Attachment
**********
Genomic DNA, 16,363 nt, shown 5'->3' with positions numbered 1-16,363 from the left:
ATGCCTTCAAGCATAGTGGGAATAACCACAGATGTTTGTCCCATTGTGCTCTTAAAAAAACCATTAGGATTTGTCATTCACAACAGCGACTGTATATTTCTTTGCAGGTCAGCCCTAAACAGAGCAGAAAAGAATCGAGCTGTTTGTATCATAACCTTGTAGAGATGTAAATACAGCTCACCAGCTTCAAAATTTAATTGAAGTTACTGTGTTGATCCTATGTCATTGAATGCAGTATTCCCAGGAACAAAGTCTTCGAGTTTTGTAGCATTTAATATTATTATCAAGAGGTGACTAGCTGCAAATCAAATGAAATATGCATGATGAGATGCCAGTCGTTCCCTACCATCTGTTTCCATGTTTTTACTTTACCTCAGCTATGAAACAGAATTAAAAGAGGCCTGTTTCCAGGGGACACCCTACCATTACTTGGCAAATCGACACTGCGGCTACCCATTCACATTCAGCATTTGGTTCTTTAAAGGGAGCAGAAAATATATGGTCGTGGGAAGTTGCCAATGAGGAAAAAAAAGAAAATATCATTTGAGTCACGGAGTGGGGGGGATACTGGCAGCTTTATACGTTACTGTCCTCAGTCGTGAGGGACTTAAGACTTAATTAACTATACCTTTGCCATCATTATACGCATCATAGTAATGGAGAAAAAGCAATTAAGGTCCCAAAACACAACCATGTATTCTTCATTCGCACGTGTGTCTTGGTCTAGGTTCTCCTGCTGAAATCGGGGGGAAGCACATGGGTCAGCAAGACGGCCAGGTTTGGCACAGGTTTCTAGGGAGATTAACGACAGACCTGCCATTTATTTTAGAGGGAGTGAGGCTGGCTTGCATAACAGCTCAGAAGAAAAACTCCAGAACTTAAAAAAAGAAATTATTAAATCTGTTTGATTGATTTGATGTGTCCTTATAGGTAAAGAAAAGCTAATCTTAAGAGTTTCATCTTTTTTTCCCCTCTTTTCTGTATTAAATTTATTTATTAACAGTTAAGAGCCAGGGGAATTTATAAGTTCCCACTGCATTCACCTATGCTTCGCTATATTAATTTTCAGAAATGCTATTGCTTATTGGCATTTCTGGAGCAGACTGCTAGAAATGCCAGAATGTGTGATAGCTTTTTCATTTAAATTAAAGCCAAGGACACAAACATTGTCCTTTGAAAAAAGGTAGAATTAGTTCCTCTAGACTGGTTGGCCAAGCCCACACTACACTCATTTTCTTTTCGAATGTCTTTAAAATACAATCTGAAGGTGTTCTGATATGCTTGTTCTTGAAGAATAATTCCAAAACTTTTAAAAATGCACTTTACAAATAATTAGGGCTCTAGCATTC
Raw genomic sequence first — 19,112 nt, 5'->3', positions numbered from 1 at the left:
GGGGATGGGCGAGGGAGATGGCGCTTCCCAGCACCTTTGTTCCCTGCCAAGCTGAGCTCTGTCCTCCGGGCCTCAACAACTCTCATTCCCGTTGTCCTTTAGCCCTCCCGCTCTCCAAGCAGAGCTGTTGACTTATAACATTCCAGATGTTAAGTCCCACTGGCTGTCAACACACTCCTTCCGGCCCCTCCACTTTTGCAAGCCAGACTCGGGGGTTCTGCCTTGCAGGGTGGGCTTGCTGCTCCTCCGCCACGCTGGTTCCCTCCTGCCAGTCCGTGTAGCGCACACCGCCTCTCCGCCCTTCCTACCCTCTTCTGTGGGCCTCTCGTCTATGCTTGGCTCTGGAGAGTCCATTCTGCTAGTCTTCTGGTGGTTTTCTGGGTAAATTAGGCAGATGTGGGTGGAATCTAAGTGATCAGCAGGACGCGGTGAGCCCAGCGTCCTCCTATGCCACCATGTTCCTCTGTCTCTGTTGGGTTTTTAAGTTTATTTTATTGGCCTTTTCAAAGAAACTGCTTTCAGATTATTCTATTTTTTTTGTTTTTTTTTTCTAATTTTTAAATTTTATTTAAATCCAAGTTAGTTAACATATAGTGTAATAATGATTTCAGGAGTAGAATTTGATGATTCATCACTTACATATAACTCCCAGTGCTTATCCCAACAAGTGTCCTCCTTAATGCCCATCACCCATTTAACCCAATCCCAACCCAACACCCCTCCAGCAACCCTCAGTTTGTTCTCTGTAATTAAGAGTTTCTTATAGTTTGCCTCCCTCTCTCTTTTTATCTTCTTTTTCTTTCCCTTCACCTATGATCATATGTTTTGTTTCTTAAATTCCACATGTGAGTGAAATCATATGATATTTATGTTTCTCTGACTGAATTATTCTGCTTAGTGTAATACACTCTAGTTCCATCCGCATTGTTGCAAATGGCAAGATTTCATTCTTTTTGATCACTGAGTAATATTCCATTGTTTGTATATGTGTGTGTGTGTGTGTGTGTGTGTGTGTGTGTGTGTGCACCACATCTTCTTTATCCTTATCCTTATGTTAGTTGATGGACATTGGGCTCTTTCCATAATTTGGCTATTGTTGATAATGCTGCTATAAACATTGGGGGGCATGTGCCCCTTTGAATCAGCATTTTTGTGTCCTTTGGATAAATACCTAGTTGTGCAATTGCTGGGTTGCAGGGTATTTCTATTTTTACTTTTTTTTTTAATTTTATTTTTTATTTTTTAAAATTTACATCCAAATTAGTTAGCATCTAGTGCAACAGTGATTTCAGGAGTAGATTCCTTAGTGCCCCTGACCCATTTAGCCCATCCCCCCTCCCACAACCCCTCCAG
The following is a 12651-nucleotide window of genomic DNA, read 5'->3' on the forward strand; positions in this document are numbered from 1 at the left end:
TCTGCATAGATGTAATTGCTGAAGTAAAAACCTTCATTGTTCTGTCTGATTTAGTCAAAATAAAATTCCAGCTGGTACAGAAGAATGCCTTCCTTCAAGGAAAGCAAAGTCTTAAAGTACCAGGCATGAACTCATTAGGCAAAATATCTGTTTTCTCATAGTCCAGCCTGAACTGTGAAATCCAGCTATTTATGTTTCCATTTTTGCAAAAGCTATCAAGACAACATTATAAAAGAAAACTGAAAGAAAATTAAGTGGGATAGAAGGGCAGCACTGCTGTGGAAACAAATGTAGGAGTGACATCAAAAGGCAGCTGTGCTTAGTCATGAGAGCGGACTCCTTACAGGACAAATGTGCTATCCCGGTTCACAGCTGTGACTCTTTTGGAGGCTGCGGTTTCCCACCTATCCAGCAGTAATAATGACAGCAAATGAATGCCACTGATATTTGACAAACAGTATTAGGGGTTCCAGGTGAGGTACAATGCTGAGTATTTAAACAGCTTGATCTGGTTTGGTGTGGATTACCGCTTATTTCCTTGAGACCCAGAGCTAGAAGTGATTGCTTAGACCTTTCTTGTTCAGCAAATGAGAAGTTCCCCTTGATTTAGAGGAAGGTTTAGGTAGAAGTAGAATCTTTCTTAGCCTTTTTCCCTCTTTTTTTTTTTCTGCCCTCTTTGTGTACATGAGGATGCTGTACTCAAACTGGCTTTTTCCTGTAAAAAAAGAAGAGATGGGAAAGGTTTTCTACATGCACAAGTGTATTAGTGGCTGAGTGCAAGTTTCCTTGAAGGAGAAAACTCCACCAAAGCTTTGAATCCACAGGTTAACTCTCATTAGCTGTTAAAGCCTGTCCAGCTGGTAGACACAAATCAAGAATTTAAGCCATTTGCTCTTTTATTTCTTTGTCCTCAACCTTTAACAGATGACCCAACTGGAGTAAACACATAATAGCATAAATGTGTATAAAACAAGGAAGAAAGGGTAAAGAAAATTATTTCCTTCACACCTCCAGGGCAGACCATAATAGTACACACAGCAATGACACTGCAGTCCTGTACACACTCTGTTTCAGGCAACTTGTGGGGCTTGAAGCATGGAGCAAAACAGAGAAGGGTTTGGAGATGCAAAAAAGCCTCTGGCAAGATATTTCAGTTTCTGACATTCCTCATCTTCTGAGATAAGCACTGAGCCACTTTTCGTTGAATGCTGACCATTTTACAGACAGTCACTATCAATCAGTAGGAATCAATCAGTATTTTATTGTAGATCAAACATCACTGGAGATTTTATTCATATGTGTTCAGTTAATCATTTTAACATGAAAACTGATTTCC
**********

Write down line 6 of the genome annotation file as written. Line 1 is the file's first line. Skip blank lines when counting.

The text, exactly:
TCTGCATAGATGTAATTGCTGAAGTAAAAACCTTCATTGTTCTGTCTGATTTAGTCAAAATAAAATTCCAGCTGGTACAGAAGAATGCCTTCCTTCAAGGAAAGCAAAGTCTTAAAGTACCAGGCATGAACTCATTAGGCAAAATATCTGTTTTCTCATAGTCCAGCCTGAACTGTGAAATCCAGCTATTTATGTTTCCATTTTTGCAAAAGCTATCAAGACAACATTATAAAAGAAAACTGAAAGAAAATTAAGTGGGATAGAAGGGCAGCACTGCTGTGGAAACAAATGTAGGAGTGACATCAAAAGGCAGCTGTGCTTAGTCATGAGAGCGGACTCCTTACAGGACAAATGTGCTATCCCGGTTCACAGCTGTGACTCTTTTGGAGGCTGCGGTTTCCCACCTATCCAGCAGTAATAATGACAGCAAATGAATGCCACTGATATTTGACAAACAGTATTAGGGGTTCCAGGTGAGGTACAATGCTGAGTATTTAAACAGCTTGATCTGGTTTGGTGTGGATTACCGCTTATTTCCTTGAGACCCAGAGCTAGAAGTGATTGCTTAGACCTTTCTTGTTCAGCAAATGAGAAGTTCCCCTTGATTTAGAGGAAGGTTTAGGTAGAAGTAGAATCTTTCTTAGCCTTTTTCCCTCTTTTTTTTTTTCTGCCCTCTTTGTGTACATGAGGATGCTGTACTCAAACTGGCTTTTTCCTGTAAAAAAAGAAGAGATGGGAAAGGTTTTCTACATGCACAAGTGTATTAGTGGCTGAGTGCAAGTTTCCTTGAAGGAGAAAACTCCACCAAAGCTTTGAATCCACAGGTTAACTCTCATTAGCTGTTAAAGCCTGTCCAGCTGGTAGACACAAATCAAGAATTTAAGCCATTTGCTCTTTTATTTCTTTGTCCTCAACCTTTAACAGATGACCCAACTGGAGTAAACACATAATAGCATAAATGTGTATAAAACAAGGAAGAAAGGGTAAAGAAAATTATTTCCTTCACACCTCCAGGGCAGACCATAATAGTACACACAGCAATGACACTGCAGTCCTGTACACACTCTGTTTCAGGCAACTTGTGGGGCTTGAAGCATGGAGCAAAACAGAGAAGGGTTTGGAGATGCAAAAAAGCCTCTGGCAAGATATTTCAGTTTCTGACATTCCTCATCTTCTGAGATAAGCACTGAGCCACTTTTCGTTGAATGCTGACCATTTTACAGACAGTCACTATCAATCAGTAGGAATCAATCAGTATTTTATTGTAGATCAAACATCACTGGAGATTTTATTCATATGTGTTCAGTTAATCATTTTAACATGAAAACTGATTTCC